Minidoka Camp Educator Works to Prevent a Repeat of E.O. 9066

Alan Suemori
Special to The Hawai‘i Herald

The Minidoka War Relocation Center opened on Aug. 10, 1942, in the wake of the signing of Executive Order 9066, President Franklin Roosevelt’s surrender to the wave of fear and paranoia that washed over the country after the bombing of Pearl Harbor. It was one of 10 hastily constructed incarceration centers built within the interior of the country.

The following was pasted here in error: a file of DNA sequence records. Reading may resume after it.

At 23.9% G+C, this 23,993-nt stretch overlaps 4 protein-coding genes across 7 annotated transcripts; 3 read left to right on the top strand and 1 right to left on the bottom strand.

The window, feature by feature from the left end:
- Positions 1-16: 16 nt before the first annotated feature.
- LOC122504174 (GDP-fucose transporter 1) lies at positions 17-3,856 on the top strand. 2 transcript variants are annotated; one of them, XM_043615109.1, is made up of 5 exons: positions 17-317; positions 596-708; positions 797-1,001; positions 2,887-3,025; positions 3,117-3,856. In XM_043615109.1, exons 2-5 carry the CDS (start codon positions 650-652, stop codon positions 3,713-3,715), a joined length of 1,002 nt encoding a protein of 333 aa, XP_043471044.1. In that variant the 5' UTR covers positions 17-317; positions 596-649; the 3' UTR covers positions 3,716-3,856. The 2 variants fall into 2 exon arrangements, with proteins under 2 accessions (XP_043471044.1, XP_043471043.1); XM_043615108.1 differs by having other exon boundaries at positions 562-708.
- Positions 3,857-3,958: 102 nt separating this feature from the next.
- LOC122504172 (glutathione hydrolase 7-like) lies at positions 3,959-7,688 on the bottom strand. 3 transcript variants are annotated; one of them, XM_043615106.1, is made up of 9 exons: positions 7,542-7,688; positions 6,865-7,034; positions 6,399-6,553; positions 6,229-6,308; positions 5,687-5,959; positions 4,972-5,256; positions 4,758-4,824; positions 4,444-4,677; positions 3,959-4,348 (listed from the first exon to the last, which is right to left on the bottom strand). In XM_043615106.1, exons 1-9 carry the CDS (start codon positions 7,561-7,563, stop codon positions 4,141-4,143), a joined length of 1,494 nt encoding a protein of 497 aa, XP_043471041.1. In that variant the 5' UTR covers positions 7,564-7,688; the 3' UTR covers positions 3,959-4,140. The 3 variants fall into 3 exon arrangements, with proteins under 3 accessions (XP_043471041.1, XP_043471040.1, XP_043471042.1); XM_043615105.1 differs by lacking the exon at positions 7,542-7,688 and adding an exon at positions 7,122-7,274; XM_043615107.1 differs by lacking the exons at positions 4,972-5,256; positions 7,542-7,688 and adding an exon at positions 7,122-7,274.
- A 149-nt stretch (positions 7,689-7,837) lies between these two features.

Minidoka covered over 33,000 acres, or 50 square miles, in south central Idaho on the 4,000-foot, high-desert plain north of the Snake River. A 900-acre section of the parcel was reserved to house the thousands of Nikkei incarcerees who had been forced to leave their homes in Oregon, Washington and Alaska and sent under armed guard to a land so despairing and desolate in nature that its very selection underscored the hysteria that confronted them everywhere they turned.

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